About Project Seahorse

Project Seahorse is a marine conservation group based at the University of British Columbia, Canada, and Zoological Society of London. Project Seahorse works to protect seahorses in order to support ocean conservation more broadly, generating cutting-edge research and using it to inform highly effective conservation interventions. Led by Prof. Amanda Vincent and Dr. Heather Koldewey, both global experts on seahorse conservation, Project Seahorse has won many international awards and honours, and works in collaboration with researchers, governments, conservation groups and local communities worldwide. Our work has been recognized with many international awards and honours, including the Rolex Award for Enterprise and the Whitley Award in Animal Conservation.

About Ezemvelo KZN Wildlife

Ezemvelo KZN Wildlife is the provincial agency mandated to carry out biodiversity conservation and associated activities in the provinceof KwaZulu-Natalin the Republic of South Africa. The primary focus of the organisation is biodiversity conservation – the management of 99 protected areas and two World Heritage Sites which are the uKhahlamba-DrakensbergParkWorld Heritage Site and the Isimangaliso Wetland Park World Heritage Site. The organization also applies provincial nature conservation legislation and its associated regulations.

About Dr. Amanda C. J. Vincent

A Pew Fellow in Marine Conservation and professor at the University of British Columbia Fisheries Centre, Dr. Amanda Vincent is one of the world’s leading experts on seahorses and their conservation. She holds a doctorate from the University of Cambridge and has been a Senior Research Fellow at the University of Oxford as well as a faculty member at McGill University in Montreal, Canada. The first biologist to study seahorses underwater, Dr. Vincent was also the first to uncover the thriving global trade in these charismatic animals. As a result of her efforts, the Convention on Trade in Endangered Species (CITES) adopted international trade controls for seahorses in 2002. She was named a Leader for the 21st Century by TIME magazine, in 1999, and has won many international awards and accolades. She has held many leadership roles in international conservation, and has published extensively in scholarly journals including Nature and Science. She co-founded Project Seahorse in 1996.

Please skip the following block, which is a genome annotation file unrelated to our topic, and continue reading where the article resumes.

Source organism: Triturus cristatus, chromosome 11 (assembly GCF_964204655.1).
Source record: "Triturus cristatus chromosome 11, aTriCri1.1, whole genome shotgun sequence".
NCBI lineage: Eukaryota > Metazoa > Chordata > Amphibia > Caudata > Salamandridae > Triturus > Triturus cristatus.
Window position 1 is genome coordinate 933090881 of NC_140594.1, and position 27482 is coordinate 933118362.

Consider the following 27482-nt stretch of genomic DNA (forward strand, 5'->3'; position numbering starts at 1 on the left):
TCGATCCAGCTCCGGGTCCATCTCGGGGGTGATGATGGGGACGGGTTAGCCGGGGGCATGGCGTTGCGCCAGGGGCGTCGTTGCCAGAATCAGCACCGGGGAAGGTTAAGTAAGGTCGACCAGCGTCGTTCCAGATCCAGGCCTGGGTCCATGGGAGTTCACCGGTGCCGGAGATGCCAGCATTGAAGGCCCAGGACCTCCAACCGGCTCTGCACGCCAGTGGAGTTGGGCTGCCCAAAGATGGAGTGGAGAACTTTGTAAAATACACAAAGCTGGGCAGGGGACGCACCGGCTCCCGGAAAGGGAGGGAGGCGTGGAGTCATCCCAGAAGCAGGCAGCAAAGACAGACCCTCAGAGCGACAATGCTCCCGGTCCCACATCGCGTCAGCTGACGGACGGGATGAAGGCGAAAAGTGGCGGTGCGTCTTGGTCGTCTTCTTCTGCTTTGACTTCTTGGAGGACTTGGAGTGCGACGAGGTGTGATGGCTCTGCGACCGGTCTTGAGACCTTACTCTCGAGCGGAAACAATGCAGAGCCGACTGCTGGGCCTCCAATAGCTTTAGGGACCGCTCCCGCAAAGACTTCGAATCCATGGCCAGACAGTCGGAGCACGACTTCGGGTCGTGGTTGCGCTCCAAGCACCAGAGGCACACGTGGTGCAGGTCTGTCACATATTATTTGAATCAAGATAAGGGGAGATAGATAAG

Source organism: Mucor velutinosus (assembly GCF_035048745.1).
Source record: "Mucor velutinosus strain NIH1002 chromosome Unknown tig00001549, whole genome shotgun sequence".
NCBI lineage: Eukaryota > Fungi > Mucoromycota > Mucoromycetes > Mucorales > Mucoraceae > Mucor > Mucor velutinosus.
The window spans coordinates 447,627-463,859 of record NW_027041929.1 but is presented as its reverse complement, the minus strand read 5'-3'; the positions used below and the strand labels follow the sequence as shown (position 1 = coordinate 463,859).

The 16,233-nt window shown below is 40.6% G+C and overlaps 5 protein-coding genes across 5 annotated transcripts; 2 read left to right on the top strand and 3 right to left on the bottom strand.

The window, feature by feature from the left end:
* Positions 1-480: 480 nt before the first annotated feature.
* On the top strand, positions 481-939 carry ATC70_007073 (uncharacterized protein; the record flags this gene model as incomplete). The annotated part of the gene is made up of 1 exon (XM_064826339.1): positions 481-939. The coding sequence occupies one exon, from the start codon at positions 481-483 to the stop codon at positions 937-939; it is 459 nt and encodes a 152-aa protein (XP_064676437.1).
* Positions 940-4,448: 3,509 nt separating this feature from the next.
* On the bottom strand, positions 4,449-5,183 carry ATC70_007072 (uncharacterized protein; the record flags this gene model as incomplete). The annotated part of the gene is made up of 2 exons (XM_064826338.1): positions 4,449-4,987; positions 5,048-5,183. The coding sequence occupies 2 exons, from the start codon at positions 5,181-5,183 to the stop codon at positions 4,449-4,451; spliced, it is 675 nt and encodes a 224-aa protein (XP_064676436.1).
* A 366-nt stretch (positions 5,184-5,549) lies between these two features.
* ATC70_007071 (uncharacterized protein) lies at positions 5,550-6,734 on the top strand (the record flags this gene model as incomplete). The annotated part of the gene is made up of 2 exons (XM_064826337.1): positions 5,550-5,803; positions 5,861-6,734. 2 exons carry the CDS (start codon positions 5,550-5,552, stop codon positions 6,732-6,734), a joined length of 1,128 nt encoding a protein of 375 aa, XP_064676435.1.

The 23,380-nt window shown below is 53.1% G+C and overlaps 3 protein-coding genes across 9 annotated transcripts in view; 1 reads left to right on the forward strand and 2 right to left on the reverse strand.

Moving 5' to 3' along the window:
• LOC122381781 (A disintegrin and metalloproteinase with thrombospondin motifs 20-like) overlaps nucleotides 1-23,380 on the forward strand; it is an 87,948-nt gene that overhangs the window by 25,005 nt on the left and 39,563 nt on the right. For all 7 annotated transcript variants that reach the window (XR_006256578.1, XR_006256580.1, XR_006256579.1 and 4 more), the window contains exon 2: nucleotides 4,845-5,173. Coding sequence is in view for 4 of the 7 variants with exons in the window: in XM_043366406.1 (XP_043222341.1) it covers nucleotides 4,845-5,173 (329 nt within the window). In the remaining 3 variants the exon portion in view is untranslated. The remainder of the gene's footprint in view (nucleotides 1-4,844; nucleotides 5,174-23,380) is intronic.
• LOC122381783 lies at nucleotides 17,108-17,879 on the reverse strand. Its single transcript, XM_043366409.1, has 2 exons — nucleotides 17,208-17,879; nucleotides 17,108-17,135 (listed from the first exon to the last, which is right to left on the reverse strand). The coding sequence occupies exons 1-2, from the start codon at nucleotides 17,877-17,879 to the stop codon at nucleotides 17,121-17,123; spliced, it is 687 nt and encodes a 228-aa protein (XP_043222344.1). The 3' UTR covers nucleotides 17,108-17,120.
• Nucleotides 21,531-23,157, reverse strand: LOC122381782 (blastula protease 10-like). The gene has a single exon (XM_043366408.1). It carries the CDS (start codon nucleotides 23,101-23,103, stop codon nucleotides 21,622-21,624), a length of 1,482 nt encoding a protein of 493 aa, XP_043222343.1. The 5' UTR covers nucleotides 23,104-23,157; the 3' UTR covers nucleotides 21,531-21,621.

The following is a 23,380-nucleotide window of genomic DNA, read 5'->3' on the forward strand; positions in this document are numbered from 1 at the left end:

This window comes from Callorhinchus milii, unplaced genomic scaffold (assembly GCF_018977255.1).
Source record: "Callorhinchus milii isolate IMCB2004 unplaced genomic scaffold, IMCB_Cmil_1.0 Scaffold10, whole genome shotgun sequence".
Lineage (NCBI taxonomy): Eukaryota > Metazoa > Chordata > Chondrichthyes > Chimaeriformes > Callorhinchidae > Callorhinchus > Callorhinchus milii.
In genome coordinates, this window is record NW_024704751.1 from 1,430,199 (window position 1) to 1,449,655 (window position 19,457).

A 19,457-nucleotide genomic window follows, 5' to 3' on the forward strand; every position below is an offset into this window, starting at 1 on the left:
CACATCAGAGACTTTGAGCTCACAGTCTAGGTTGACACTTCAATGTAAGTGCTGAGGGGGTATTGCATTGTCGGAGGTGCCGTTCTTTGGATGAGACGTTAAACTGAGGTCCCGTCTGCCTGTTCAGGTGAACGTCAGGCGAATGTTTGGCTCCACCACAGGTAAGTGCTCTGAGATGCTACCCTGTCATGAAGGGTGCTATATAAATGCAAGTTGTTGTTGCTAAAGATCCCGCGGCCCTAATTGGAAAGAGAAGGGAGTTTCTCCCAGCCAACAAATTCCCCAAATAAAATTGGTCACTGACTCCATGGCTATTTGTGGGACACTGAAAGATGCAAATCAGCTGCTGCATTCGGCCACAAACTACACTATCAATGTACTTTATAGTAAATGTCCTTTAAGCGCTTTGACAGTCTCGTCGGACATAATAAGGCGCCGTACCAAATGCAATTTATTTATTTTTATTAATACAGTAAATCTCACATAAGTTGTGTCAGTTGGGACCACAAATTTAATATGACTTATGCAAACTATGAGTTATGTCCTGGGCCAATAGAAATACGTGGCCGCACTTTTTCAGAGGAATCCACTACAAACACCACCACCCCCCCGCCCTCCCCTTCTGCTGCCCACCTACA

About Dr. Jean M. Harris

Jean Harris currently leads the Scientific Services division of Ezemvelo KZN Wildlife, the nature conservation agency for the province of KwaZulu-Natal on the east coast of South Africa. This government agency is responsible for conservation of biodiversity both inside and outside protected areas, including management of 99 protected areas, spanning montane, savannah and marine ecotones. Her own research has focused on marine conservation planning, subsistence fisheries management and co-management, and rocky shore intertidal biodiversity. She a member of the Scientific Authority of South Africa which advises the national Minister of Environmental Affairs, a Pew Marine Conservation Fellow and a member of the Marine Science for Management Program Committee of the Western Indian Ocean Marine Science Association, which promotes marine science on the east coast of Africa and the Indian Ocean Islands.